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Jalandhar students win NASAs annual space settlement contest
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Jalandhar students win NASAs annual space settlement contest

Jalandhars Apeejay School has done the country proud by winning the National Aeronautics and Space Administrations (NASA) annual space settlement contest.

Jalandhar (Punjab), May 4 : Jalandhar's Apeejay School has done the country proud by winning the National Aeronautics and Space Administration's (NASA) annual space settlement contest.

A project submitted by the school was declared the winner for developing a space settlement around Earth.

The school team was placed in the junior (6-9th grade) small group category.

Emmanual Ratanraj, a physics teacher and project head, said it took eight months of hard work to complete the project.

"Six hundred students participated in the competition and five students from our school. We gave a proposal to NASA and we gave the project on March 31. Eight months of hard work and sincere effort have been put up by our students. We combined the proposal and sent it to NASA and we were bracketed as first in our division," Ratanraj said.

Team members were overjoyed over their hard work paying.

The annual space settlement design contest was organised by the NASA Ames Research Center, California, in collaboration with the National Space Society.

"After eight months of hard work, we have got it. We are very happy.he award means a lot to us," said Karan Jain, one of five students involved in the project.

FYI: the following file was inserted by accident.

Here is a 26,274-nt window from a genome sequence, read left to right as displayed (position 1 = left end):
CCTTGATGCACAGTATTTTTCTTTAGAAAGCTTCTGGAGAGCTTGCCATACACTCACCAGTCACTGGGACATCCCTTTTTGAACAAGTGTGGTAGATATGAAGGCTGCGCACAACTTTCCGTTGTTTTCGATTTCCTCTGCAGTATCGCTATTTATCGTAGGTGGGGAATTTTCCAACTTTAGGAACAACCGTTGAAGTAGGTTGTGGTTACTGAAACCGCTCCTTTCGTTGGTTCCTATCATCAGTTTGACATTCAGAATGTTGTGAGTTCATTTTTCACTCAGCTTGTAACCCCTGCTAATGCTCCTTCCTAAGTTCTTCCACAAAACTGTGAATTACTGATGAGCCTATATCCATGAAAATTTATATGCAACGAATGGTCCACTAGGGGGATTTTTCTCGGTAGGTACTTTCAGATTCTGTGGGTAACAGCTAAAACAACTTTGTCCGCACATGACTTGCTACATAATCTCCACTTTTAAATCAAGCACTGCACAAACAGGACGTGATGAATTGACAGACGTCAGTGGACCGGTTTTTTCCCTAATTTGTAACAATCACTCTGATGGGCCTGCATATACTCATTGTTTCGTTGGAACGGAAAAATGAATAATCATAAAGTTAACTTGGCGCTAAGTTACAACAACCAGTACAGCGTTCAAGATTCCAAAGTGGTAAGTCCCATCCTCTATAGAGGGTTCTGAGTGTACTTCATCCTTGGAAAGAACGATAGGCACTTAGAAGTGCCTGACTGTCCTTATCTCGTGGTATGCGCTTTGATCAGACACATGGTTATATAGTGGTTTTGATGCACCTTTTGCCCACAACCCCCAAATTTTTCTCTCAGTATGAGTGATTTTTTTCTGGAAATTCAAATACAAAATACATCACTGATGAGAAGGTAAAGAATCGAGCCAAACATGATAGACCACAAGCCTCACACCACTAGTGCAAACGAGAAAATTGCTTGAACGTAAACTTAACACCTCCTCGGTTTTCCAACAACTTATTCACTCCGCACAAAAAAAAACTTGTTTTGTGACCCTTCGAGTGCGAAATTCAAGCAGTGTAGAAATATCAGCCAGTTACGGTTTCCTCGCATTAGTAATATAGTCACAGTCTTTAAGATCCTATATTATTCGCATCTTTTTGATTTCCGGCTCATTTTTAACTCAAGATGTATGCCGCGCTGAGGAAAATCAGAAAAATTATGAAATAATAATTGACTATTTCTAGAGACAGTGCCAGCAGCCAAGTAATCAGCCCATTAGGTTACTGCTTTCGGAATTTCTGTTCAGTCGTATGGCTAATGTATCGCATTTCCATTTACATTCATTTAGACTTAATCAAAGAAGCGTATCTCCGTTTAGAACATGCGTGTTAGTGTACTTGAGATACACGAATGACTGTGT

The name of the space settlement is 'Babel', which translated means 'Gate of Gods'.

Babel would have an Earth-like atmosphere, gravity and even food. Special waste disposal and water management systems have also been designed to suit the space environment.

The administration, governance, rights and ethics to be followed and implemented in Babel have also been listed. The safety of the residents was given utmost priority while designing the settlement. This was ensured by protecting Babel from radiations, solar flares and foreign bodies such as meteors and asteroids.

Another project member said the space settlement could take in as many as 10500 people.

"Our project was on the settlement of 10500 people, their stay and other facilities. We have been invited to California so that we can interact with researches there and enhance our basic knowledge," said Aaina Dhingra.

The young team has been invited to visit the Ames Research Center in June this year to interact with NASA scientists.

The Apeejay School had won NASA's International Space Settlement Design Competition in July 2006.


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